How do you enforce musical boundaries around your compositions for film?

I think in certain genres, it is definitely more possible like thrillers, science fiction or horror movies. Because in those genres, sound is as important as melody and the experimental music is dealing with a lot of sculptural sounds that are free of timing and of attachment to any style. If I have the chance to create a unique musical approach to a movie, that is not putting my music necessarily in the foreground but that can help to support the movie, I am happy. For my really rough experimental compositions, I have space on my records.

What were the challenges of co-composing the soundtrack to Lion?

I think there were hardly [any] challenges because Dustin and I understood each other so well and Garth Davis is a very warm, communicative director and person. I think [the challenging thing] was to do a very subtle and restrained composition but that also reflects the strength of the topic, which is, in a way, home, religion, the question – ‘where do I belong’? And also the topic of awareness. That has taken us the longest to find a puristic language for that.

What was your experience of sharing the role as pianists?

In the beginning, we worked alone for three weeks but sent themes and ideas back and forth. Dustin was taking my ideas and I his, and we worked with them on new cues. In the end, all the cues are mixed and all the ideas even. We worked on all the chord structures together. It is great to have someone you work with, and you can discuss things on an equal level.

What influences did you draw upon when deciding the style of music to write for Lion?

Well, Garth Davis approached two pianists, so I guess he was not expecting guitar music in the beginning and it was clear that he wants to have modern music and no native Indian music. So in a way, for us it was soon clear that we work with all sorts of different pianos and strings.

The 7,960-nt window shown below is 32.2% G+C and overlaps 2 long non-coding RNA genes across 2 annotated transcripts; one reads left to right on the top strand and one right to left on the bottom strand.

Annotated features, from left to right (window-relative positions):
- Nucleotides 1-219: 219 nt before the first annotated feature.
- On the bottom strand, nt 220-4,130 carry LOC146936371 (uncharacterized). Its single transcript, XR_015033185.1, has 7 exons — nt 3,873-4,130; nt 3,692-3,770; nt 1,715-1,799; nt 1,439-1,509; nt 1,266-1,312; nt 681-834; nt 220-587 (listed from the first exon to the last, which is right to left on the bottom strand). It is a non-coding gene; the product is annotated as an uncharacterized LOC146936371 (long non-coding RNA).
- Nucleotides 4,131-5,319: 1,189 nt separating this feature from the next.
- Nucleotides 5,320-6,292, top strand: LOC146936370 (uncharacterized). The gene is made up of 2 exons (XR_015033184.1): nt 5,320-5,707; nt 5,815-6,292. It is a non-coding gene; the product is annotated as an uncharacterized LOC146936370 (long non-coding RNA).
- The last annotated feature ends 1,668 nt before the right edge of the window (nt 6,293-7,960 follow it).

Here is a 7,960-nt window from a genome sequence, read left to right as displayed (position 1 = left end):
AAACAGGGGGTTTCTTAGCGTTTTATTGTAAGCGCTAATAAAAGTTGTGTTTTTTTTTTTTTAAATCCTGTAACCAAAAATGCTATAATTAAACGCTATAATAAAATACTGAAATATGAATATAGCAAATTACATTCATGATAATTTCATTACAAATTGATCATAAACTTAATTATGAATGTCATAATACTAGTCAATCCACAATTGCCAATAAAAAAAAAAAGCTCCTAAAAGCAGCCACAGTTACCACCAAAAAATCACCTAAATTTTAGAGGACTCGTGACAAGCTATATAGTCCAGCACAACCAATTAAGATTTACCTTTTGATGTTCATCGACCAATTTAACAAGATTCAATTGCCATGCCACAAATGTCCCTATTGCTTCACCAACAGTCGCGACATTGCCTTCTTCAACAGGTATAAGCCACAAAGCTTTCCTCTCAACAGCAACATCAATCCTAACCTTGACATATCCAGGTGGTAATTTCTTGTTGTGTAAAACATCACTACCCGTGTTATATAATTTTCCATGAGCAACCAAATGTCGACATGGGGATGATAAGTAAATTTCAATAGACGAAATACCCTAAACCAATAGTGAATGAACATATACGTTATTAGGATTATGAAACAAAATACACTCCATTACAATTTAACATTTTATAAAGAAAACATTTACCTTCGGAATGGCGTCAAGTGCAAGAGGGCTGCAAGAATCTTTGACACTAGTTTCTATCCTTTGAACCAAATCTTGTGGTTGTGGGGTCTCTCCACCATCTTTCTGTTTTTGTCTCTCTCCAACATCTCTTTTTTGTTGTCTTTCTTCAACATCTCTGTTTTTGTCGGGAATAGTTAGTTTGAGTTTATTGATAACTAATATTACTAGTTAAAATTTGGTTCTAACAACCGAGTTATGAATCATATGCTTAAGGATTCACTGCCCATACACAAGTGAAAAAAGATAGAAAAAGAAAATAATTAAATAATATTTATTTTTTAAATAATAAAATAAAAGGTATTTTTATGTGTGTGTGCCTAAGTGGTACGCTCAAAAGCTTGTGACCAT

How did you draw upon the contrasting cultural aspects of Australian and Indian society?

I had the feeling that the main topic of the movie could play in any culture in the world as it is dealing with rudimentary longings and feelings of human life. Especially in our days, we can feel it even stronger that connecting and care taking. And also, finding a place where your home is, is more and more important and it connects all the people in the world. So I have the feeling that this movie is a universal film [though] the autobiographical aspect is playing in India and Australia. For the music, it was clear that we do music of the here-and-now and I think it works pretty well and was the right decision.

You have also recently finished work on another feature film In Dubious Battle, and documentary Exodus. How did you overcome the challenge of juggling these big projects that have similar production deadlines?

The problem with projects is mostly that even though you try to plan your year and to have space for everything, a lot of times the projects you said yes to are suddenly all happening at the same time – because things get delayed or money has to be raised etc.. So in the end, if you work on a certain level, you have to find a structure for yourself that can actually handle the amount of parallel work. In my case, that means that I have assistants that help me with all the handling of sessions and to have everything structured. I am sitting down and do all the creative work. In the beginning it was hard as I always did everything from scratch, but I found out that a lot of time is lost by importing sessions and making them accessible for recording.


The composers have been nominated for an Oscar for their score for Lion.


Images supplied.